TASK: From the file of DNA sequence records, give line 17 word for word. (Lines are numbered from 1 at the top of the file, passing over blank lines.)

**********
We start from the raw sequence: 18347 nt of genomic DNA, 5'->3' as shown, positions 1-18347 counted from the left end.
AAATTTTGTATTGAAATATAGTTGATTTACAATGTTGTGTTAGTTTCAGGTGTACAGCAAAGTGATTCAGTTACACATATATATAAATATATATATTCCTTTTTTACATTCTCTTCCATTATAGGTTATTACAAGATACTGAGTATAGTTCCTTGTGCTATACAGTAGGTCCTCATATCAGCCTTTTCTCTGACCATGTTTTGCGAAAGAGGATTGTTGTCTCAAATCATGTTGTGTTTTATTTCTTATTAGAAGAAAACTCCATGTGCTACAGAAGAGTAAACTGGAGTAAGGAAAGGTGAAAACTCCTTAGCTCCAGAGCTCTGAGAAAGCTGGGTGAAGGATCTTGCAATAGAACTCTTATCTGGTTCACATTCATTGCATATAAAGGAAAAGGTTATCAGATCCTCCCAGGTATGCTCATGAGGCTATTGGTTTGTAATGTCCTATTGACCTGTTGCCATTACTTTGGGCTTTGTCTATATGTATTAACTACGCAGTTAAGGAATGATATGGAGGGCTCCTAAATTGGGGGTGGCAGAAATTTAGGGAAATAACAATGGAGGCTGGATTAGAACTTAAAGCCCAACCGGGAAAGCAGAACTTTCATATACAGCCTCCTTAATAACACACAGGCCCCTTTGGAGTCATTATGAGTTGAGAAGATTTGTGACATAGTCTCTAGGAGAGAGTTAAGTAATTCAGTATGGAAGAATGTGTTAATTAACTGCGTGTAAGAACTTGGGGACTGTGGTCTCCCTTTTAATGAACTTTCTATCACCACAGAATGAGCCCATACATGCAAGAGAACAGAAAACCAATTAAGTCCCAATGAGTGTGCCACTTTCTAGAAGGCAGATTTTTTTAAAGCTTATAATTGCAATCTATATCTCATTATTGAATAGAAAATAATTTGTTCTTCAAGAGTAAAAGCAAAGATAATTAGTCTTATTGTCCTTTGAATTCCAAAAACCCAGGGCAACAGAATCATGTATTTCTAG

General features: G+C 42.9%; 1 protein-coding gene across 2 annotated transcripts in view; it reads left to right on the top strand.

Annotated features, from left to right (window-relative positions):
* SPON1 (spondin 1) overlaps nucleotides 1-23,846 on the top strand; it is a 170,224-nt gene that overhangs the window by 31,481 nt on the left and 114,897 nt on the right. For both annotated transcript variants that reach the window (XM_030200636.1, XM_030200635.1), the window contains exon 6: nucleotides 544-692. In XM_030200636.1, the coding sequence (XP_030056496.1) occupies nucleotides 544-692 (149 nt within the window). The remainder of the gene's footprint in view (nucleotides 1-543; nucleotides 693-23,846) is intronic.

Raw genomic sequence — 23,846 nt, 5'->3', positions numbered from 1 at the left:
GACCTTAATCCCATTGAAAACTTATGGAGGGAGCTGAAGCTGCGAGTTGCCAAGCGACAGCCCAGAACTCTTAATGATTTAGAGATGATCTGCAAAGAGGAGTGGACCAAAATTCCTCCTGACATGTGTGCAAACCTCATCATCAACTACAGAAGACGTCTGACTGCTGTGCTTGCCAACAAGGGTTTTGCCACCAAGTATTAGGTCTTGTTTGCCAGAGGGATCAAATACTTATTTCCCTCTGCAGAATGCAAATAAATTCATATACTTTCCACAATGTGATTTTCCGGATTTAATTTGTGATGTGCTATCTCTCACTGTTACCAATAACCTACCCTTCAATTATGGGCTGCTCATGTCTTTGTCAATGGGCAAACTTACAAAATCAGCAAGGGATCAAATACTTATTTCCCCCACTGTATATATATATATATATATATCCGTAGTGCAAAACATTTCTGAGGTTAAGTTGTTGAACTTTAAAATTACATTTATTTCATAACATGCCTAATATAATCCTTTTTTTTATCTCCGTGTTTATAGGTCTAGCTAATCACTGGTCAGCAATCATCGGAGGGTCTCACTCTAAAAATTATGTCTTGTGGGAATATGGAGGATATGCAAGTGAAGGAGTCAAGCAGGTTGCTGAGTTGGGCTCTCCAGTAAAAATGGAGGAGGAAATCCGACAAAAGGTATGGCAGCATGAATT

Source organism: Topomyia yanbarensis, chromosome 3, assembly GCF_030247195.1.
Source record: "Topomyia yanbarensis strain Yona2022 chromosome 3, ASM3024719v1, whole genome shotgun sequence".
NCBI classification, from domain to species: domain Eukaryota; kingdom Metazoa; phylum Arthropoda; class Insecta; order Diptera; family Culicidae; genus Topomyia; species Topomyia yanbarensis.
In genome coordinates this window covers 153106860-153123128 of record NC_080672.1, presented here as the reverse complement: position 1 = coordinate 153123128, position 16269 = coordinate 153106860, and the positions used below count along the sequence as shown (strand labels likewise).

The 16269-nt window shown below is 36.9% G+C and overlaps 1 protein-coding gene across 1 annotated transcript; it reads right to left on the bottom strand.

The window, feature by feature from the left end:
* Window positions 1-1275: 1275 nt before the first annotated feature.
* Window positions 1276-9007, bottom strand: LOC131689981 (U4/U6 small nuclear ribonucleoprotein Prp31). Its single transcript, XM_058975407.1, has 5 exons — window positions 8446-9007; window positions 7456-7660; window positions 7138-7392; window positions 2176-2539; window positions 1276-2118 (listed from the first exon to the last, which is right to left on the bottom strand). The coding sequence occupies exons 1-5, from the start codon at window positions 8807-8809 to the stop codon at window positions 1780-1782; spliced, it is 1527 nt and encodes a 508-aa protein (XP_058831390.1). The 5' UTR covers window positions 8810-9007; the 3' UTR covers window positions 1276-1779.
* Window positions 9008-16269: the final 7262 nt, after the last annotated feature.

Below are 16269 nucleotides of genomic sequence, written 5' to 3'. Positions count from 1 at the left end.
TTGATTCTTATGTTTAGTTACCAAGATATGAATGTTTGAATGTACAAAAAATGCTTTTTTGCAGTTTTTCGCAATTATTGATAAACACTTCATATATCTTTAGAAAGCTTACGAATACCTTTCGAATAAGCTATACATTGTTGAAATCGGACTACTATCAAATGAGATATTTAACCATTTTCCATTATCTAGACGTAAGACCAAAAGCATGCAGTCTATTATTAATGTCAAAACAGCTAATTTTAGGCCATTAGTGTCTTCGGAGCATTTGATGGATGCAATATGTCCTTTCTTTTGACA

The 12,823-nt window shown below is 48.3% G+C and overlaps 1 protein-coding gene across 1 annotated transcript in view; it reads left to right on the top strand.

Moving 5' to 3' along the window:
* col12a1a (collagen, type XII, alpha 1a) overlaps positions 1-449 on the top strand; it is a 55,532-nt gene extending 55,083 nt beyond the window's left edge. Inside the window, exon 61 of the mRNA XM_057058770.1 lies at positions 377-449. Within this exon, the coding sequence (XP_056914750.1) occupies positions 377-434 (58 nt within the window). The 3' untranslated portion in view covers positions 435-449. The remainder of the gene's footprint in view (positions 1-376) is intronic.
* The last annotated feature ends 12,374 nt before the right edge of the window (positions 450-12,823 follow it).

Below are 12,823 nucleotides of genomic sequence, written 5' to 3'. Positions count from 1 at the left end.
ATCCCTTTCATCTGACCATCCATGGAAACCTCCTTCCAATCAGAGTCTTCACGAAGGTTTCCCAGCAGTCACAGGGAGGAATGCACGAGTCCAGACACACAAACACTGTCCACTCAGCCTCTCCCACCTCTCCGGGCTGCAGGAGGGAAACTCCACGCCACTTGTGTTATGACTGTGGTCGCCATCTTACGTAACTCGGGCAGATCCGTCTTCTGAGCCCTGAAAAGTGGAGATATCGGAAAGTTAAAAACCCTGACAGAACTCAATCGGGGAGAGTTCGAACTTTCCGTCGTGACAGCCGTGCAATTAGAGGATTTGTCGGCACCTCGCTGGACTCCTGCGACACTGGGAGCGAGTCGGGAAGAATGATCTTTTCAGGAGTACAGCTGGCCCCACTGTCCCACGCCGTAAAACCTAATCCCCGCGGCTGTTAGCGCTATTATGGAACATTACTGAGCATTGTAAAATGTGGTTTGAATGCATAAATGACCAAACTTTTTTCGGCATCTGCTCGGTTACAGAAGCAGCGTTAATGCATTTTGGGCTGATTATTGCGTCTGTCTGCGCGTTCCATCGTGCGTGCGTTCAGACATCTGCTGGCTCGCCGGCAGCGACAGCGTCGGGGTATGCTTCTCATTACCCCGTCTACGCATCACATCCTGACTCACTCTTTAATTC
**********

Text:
Below are 16269 nucleotides of genomic sequence, written 5' to 3'. Positions count from 1 at the left end.